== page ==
Bell v. Markham
Dallas Court of Appeals, No. 05-19-00041-CV (January 30, 2020)
Justices Molberg, Reichek, and Evans (Opinion, available here)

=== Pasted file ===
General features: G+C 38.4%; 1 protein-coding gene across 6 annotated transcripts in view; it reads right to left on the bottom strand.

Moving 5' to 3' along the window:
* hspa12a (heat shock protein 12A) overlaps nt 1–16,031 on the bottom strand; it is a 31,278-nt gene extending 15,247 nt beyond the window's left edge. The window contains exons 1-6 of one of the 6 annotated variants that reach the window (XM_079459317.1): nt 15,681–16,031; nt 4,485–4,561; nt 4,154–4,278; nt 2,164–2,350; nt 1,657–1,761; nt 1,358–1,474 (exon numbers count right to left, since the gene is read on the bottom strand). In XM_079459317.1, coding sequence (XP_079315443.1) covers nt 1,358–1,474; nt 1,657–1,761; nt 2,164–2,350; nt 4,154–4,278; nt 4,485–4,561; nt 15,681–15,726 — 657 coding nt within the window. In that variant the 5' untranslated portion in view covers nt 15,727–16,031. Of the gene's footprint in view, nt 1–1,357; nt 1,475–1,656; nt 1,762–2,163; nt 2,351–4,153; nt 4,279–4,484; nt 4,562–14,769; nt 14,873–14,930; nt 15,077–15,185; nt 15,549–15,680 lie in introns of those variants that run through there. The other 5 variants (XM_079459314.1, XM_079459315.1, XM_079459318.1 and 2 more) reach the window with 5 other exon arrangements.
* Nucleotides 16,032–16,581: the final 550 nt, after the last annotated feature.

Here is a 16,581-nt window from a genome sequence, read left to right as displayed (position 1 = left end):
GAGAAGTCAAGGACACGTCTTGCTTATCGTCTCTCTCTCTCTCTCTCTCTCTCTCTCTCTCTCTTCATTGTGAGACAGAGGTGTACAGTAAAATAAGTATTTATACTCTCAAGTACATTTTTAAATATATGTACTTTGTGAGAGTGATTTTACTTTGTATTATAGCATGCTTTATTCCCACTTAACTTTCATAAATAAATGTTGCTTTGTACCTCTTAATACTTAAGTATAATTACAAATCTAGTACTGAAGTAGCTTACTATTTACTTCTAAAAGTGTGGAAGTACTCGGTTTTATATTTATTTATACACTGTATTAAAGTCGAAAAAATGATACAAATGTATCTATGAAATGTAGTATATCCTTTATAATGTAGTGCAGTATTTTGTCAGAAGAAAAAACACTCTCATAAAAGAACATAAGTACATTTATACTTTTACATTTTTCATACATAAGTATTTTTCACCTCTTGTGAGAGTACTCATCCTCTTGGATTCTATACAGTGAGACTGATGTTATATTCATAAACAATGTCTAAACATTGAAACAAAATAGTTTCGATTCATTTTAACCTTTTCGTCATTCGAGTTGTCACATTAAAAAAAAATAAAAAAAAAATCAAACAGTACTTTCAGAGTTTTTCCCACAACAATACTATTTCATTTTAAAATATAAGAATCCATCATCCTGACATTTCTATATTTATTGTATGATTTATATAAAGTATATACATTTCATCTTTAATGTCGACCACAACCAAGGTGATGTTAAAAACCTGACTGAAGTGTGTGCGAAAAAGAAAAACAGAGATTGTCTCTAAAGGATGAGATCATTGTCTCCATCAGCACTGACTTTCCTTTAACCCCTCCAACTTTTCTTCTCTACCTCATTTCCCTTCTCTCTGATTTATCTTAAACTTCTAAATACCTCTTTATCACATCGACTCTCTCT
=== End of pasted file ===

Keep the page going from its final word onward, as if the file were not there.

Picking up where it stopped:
The Dallas Court disagreed, noting that Chapter 74 provides that “a dentist or physician” may provide the causation testimony in a professional liability case against a dentist, if the witness is qualified to do so under the rules of evidence. Here, Henwood’s report addressed his “knowledge, skill, experience, training or education” regarding the specific issue before the court—how an infection in the mouth developed into endocarditis. The Court also focused on the fact that, in addition to being a dentist, Henwood obtained additional training and expertise in doctoral pharmacology studies and teaches premedical students cardiovascular physiology. Additionally, Henwood testified that he had provided patients with treatment plans to prevent the spread of streptococcus mitis, the bacterium at issue in this case. In his report, Henwood provided a detailed explanation of how streptococcus mitis can spread from an infected tooth to the heart and cause endocarditis. Accordingly, the Court rejected Defendants’ argument that Henwood needed a medical degree or other specialization in treating infections to qualify as an expert witness on causation.